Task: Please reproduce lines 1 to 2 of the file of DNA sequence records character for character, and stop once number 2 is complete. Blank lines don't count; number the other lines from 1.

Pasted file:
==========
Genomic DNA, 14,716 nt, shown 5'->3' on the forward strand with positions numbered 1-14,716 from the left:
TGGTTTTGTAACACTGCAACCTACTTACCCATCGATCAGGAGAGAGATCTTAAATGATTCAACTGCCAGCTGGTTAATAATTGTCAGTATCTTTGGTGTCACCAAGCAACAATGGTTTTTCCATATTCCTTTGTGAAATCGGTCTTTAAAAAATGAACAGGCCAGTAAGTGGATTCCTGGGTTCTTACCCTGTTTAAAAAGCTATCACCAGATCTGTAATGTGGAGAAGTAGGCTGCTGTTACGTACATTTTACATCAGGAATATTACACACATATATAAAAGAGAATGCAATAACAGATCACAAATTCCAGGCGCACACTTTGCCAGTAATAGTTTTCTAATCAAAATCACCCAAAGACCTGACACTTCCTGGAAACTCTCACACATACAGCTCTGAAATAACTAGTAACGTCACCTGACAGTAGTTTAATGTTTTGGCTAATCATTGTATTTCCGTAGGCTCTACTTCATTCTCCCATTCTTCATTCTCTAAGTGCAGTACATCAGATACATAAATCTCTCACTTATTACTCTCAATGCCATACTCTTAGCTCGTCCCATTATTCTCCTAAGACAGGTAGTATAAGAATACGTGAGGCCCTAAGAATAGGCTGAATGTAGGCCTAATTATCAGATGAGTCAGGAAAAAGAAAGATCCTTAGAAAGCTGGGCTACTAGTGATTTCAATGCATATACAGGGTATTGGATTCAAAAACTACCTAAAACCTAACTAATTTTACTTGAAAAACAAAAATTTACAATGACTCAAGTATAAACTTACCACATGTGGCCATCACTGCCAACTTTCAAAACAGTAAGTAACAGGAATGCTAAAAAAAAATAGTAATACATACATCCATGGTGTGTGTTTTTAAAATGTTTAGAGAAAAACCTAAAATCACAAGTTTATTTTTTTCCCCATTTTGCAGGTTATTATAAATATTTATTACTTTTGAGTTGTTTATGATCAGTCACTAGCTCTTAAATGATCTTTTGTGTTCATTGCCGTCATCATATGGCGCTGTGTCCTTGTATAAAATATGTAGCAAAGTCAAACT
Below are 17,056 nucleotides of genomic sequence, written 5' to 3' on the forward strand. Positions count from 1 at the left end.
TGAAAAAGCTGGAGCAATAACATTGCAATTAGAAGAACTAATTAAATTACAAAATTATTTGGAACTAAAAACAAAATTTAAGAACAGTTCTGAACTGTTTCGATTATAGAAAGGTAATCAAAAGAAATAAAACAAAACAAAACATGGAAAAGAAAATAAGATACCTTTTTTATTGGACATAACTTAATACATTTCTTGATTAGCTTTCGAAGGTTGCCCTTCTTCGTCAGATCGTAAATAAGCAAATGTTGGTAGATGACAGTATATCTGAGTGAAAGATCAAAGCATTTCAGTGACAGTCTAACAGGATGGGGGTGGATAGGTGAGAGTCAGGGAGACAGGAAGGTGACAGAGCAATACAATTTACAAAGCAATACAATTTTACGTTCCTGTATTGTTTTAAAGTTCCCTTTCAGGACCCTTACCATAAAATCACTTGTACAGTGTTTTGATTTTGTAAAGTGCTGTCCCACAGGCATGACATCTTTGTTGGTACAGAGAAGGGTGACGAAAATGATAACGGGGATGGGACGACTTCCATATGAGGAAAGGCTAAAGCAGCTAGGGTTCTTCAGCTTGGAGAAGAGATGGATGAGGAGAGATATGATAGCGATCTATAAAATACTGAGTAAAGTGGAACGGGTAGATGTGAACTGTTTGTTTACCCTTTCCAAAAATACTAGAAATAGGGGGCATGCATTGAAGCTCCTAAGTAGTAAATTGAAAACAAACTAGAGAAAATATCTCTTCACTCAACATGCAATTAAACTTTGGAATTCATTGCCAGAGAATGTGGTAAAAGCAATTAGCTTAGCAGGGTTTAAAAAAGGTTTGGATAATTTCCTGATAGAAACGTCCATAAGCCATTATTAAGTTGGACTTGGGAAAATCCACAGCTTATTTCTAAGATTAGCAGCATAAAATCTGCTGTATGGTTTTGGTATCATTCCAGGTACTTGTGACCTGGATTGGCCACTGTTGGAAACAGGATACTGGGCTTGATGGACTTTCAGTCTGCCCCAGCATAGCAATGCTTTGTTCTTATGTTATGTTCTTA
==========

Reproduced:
Genomic DNA, 14,716 nt, shown 5'->3' on the forward strand with positions numbered 1-14,716 from the left:
TGGTTTTGTAACACTGCAACCTACTTACCCATCGATCAGGAGAGAGATCTTAAATGATTCAACTGCCAGCTGGTTAATAATTGTCAGTATCTTTGGTGTCACCAAGCAACAATGGTTTTTCCATATTCCTTTGTGAAATCGGTCTTTAAAAAATGAACAGGCCAGTAAGTGGATTCCTGGGTTCTTACCCTGTTTAAAAAGCTATCACCAGATCTGTAATGTGGAGAAGTAGGCTGCTGTTACGTACATTTTACATCAGGAATATTACACACATATATAAAAGAGAATGCAATAACAGATCACAAATTCCAGGCGCACACTTTGCCAGTAATAGTTTTCTAATCAAAATCACCCAAAGACCTGACACTTCCTGGAAACTCTCACACATACAGCTCTGAAATAACTAGTAACGTCACCTGACAGTAGTTTAATGTTTTGGCTAATCATTGTATTTCCGTAGGCTCTACTTCATTCTCCCATTCTTCATTCTCTAAGTGCAGTACATCAGATACATAAATCTCTCACTTATTACTCTCAATGCCATACTCTTAGCTCGTCCCATTATTCTCCTAAGACAGGTAGTATAAGAATACGTGAGGCCCTAAGAATAGGCTGAATGTAGGCCTAATTATCAGATGAGTCAGGAAAAAGAAAGATCCTTAGAAAGCTGGGCTACTAGTGATTTCAATGCATATACAGGGTATTGGATTCAAAAACTACCTAAAACCTAACTAATTTTACTTGAAAAACAAAAATTTACAATGACTCAAGTATAAACTTACCACATGTGGCCATCACTGCCAACTTTCAAAACAGTAAGTAACAGGAATGCTAAAAAAAAATAGTAATACATACATCCATGGTGTGTGTTTTTAAAATGTTTAGAGAAAAACCTAAAATCACAAGTTTATTTTTTTCCCCATTTTGCAGGTTATTATAAATATTTATTACTTTTGAGTTGTTTATGATCAGTCACTAGCTCTTAAATGATCTTTTGTGTTCATTGCCGTCATCATATGGCGCTGTGTCCTTGTATAAAATATGTAGCAAAGTCAAACT